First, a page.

Advance Directives

July 28, 2011

Since the mid-1970s, a great deal of attention has been focused on advance or prospective health care planning as a way for individuals to maintain some control over their future medical treatment even if they eventually become physically and/or mentally unable to make and express important decisions about their own care. Proponents of advance care planning also claim that it may help individuals and their families avoid court involvement in medical treatment decisions, conserve limited health care resources in a way that is consistent with patient autonomy or self-determination, and reduce the emotional or psychological stress on family or friends in difficult crisis situations.

There are two main legal mechanisms available for use in prospective (i.e., before-the-fact) health care planning. one is the proxy directive, ordinarily in the form of a durable power of attorney (DPOA), while the second is the instruction directive, usually referred to as a living will, health care declaration, or natural death declaration. In the United States, these legal mechanisms have their basis in various statutes enacted by state legislatures. In some countries (e.g., Great Britain), advance directives have been recognized by the courts even though they have not been codified in the form of statutes.

In their advance directive statutes, many state legislatures have attempted to draw distinctions between artificial means of feeding and hydration, on one hand, and other forms of life-sustaining medical treatment (such as ventilators and antibiotics), on the other. Specifically, many statutes try to make it more difficult procedurally for families or other decision-makers for incompetent patients to refuse or withdraw artificial feeding or hydration than to refuse or withdraw other forms of life-sustaining medical treatment. Some persons argue that these legal provisions are necessary to protect very vulnerable patients from unfair undertreatment and medical neglect; however, advance directive statutes that discriminate on the basis of the type of medical treatment being refused by the patient or surrogate probably are unconstitutional.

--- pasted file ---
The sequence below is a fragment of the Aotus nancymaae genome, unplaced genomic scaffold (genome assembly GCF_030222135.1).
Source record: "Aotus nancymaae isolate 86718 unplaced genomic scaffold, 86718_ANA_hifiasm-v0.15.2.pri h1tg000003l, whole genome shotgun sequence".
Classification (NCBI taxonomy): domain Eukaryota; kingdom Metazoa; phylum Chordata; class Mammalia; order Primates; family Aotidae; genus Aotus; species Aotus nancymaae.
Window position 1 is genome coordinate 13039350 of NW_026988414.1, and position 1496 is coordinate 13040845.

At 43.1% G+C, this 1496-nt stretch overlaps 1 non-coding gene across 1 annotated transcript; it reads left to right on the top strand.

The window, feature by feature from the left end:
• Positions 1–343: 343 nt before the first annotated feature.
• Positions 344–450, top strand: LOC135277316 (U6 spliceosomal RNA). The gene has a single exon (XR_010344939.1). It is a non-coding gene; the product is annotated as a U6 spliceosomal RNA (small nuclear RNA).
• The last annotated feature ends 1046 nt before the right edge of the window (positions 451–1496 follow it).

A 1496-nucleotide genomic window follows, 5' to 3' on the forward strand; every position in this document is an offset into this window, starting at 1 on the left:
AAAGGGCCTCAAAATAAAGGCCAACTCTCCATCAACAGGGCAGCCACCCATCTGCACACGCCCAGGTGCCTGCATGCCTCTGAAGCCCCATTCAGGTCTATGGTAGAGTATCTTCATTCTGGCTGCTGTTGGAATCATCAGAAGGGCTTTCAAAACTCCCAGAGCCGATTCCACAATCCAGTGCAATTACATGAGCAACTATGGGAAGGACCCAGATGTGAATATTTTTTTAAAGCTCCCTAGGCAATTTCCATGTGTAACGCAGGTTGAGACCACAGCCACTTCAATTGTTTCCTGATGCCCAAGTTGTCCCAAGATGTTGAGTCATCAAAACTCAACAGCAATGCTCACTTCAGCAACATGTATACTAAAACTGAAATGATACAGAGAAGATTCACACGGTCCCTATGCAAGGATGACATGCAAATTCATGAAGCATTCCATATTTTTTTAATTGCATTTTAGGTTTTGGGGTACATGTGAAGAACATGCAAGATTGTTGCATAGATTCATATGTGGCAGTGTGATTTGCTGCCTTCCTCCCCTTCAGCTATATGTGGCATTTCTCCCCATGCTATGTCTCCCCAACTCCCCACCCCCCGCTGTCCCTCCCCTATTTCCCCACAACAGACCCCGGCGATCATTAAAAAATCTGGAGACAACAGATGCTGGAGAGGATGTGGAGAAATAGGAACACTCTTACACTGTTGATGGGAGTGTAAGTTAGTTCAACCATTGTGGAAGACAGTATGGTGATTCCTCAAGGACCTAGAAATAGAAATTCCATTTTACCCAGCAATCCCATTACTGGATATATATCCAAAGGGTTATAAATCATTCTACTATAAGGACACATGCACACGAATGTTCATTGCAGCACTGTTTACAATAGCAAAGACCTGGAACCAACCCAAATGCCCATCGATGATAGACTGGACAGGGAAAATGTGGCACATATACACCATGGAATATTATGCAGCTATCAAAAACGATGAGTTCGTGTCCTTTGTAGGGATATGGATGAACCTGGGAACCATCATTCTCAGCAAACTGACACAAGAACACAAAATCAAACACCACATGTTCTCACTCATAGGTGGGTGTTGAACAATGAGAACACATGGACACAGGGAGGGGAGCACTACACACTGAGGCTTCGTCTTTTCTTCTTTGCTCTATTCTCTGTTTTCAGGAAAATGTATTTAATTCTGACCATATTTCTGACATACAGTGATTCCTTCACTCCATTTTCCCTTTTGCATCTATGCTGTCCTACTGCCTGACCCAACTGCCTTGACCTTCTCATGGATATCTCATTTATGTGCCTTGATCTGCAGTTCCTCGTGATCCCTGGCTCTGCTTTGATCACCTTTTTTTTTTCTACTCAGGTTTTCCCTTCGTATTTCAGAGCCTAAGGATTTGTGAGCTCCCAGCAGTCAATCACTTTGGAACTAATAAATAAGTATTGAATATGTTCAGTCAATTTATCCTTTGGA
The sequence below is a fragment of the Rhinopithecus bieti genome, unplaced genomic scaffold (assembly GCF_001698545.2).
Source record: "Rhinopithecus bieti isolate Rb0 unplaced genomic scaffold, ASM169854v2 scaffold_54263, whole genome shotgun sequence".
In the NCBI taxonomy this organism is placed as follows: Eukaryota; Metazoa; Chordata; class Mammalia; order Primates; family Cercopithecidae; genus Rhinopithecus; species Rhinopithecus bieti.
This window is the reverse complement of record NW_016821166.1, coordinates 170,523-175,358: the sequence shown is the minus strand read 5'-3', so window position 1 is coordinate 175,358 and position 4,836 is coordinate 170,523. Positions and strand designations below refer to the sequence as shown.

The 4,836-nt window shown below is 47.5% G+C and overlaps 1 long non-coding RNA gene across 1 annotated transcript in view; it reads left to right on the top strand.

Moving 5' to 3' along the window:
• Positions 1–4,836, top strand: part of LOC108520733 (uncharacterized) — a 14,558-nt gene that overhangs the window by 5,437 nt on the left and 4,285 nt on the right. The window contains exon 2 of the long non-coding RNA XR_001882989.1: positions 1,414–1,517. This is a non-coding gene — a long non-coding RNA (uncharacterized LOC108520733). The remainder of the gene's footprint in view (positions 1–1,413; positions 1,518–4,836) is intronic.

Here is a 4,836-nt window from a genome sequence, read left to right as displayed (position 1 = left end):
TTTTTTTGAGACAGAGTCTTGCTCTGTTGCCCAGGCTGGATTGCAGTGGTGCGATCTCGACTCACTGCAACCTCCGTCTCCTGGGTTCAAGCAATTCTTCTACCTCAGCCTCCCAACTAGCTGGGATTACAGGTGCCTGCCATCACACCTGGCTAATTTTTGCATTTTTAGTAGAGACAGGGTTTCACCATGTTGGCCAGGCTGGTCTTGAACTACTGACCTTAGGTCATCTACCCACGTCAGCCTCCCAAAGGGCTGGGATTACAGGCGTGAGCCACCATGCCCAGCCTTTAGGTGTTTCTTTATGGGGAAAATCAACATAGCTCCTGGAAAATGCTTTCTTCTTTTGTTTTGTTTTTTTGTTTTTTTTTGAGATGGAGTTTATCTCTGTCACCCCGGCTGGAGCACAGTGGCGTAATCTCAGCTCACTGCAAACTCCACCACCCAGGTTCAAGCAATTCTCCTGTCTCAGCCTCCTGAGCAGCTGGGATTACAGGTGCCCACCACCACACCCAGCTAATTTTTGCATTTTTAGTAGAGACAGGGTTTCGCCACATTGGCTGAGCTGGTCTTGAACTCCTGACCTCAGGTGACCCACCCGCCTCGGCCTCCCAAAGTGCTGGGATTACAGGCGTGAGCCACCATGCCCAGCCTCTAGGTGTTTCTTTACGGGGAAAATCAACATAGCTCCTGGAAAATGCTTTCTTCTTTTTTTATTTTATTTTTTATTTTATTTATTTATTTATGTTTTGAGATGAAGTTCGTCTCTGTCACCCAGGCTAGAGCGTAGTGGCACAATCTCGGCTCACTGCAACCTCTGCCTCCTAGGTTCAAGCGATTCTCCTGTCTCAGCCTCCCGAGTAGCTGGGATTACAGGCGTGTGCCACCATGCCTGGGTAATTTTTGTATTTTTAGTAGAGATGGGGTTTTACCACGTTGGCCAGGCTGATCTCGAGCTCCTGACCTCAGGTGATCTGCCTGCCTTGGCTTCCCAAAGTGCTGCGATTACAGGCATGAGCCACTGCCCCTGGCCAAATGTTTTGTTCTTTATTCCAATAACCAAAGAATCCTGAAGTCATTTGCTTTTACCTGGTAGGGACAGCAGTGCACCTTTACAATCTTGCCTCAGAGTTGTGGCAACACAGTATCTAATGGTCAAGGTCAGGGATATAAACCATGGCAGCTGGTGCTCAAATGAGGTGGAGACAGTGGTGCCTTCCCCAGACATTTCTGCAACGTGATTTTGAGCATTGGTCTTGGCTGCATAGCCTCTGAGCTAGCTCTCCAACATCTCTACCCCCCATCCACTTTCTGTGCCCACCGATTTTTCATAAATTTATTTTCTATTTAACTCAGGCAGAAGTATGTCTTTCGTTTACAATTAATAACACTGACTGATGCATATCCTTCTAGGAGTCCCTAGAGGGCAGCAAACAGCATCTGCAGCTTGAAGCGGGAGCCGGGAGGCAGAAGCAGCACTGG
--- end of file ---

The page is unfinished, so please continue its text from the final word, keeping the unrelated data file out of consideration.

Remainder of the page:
The courts and legislatures consistently have made it clear that state advance directive statutes are not intended to be the only means by which patients may exercise the right to make future decisions about medical treatment. For instance, a patient might convey wishes regarding future medical treatment orally to the physician during an office visit, with the physician documenting the patient’s words in the medical chart. When that patient later becomes unable to make medical decisions, the patient’s oral instructions are just as valid legally as would be a written document executed in compliance with all the statutory formalities found in the state’s advance directive statute.

There is a substantial body of evidence indicating that very often patients’ stated wishes regarding life-sustaining medical treatment are not respected and implemented. In actuality, critically ill patients frequently receive more aggressive medical treatment than they earlier had said they would want.

State advance directive statutes all excuse a health care provider who chooses, for reasons of personal conscience, not to implement the expressly stated treatment preferences of a patient or surrogate, as long as that provider does not impede that patient being transferred to the care of a different provider if that is what the patient or surrogate wishes. Similarly, courts have declined to hold health care providers legally liable for failing to follow a patient’s or surrogate’s instructions to withdraw or withhold particular forms of treatment, on the grounds that providing life-prolonging intervention cannot cause the sort of injury or harm for which the legal system is designed to supply financial compensation.

SEE ALSO: Durable power of attorney for health care, Living wills

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